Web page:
I felt I was starting to recover by mid January and pushed to return to work.  I lasted precisely 1/2 a day.  The day after I developed loss of sensation and coordination on my right side arm, shoulder and leg.  Another course of oral steroids partly resolved this, I was left with weakness in both legs now and walking was becoming more of an issue.  My general coordination had also deteriorated.
     
    The results of the LP got lost for so long we complained to the division about the treatment and follow up from my admission.  Shortly after I was contacted by the MS nurse and things actually started to move with my treatment.  She asked to see me and arranged for the physio to be present.  We talked ,she took history.  She decided to bypass normal channels and referred me to the community physio team and an MS specialist directly.  The appointment was only a 3 week wait to see the consultant,a miracle for the NHS.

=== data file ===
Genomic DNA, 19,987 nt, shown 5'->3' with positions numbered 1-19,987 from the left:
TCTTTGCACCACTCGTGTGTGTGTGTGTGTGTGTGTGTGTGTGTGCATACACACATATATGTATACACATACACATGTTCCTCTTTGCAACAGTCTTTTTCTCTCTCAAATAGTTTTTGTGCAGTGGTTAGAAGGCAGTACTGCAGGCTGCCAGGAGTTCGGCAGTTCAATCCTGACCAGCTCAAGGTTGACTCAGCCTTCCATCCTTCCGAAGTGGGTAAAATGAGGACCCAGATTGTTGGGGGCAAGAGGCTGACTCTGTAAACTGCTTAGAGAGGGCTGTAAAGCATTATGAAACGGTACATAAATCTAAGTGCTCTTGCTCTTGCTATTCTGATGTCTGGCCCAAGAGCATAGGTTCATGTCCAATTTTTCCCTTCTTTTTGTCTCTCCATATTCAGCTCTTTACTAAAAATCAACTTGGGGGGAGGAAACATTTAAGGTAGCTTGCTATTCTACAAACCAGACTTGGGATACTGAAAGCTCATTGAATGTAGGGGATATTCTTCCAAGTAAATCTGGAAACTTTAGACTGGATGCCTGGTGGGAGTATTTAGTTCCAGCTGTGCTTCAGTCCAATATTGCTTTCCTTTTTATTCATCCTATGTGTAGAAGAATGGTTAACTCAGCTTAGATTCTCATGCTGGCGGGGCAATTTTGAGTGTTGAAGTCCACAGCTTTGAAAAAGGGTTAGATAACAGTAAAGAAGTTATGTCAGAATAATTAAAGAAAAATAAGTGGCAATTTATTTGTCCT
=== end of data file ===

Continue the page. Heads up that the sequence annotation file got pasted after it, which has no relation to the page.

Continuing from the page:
A few days before I was due to see the consultant I lost power and sensation in my right side again.  Walking was now a nightmare of effort and willpower.
     
    When I attended the MS consultant, he took history, give me a physical examination and for the first time said definitively I have MS.  He suggested my current physical condition was as a result of 5 relapses over the previous 7 months.  The rapid onset of each had not allowed recovery.  He then hospitalised me there and then for emergency MRIs and steroid Infusions.  The MRIs showed that there was progression since the last was taken in September and contrast showed I had 3 active areas.  He suggested that given the aggressive nature of my MS that Tysabri was the most realistic option for treatment, but if I was not comfortable with it we could explore other drugs.  I was given the information, we had a chat, he told me to go away and think it over.  While I mulled over my options my MS consultant cleared the funding for the Tysabri so it could be started quickly once a decision  was made.  I was discharged with crutches to assist my walking.